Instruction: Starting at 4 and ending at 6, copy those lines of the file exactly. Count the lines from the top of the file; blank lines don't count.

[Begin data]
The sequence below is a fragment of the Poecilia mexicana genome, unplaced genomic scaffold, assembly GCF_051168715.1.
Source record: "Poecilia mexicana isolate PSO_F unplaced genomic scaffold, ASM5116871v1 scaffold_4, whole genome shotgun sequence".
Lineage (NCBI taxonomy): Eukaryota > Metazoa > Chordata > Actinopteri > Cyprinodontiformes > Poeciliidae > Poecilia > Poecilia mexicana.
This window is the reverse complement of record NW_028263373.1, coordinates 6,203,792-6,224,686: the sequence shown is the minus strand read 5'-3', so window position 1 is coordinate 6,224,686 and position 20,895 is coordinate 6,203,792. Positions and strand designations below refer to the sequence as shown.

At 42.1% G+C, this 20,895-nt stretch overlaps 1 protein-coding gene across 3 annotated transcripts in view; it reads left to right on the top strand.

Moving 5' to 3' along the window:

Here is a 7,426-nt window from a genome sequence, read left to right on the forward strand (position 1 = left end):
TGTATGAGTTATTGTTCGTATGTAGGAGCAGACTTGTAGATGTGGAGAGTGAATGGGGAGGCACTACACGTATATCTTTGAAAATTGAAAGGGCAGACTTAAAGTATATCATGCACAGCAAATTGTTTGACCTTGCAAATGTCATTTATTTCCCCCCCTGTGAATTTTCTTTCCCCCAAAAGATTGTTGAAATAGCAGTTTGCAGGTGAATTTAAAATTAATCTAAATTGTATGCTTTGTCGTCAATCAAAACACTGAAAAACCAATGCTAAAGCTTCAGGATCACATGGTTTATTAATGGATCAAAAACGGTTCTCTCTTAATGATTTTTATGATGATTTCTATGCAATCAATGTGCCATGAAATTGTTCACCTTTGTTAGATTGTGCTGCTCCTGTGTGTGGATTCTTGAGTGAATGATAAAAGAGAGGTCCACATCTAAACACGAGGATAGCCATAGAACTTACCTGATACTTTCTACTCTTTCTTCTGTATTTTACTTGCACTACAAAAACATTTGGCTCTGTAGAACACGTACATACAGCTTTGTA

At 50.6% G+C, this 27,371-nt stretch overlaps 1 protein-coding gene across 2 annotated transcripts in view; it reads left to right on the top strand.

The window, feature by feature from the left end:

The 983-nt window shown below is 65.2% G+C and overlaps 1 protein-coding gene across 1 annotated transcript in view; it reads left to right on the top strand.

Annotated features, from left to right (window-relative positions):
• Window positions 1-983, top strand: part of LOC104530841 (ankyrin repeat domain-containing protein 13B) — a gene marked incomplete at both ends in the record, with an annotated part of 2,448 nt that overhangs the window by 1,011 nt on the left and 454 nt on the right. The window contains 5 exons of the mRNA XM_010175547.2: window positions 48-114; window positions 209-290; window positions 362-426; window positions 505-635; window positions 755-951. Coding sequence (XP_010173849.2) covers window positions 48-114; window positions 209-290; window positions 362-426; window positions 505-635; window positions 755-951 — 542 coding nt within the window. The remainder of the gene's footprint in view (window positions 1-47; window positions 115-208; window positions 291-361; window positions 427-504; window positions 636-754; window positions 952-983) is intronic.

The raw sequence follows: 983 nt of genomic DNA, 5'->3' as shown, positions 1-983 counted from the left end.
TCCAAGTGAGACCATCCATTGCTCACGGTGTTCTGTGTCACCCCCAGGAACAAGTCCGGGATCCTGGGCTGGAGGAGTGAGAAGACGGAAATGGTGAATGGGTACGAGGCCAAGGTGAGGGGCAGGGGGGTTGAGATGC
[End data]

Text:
This window is the reverse complement of record NW_028263373.1, coordinates 6,203,792-6,224,686: the sequence shown is the minus strand read 5'-3', so window position 1 is coordinate 6,224,686 and position 20,895 is coordinate 6,203,792. Positions and strand designations below refer to the sequence as shown.

At 42.1% G+C, this 20,895-nt stretch overlaps 1 protein-coding gene across 3 annotated transcripts in view; it reads left to right on the top strand.

Moving 5' to 3' along the window: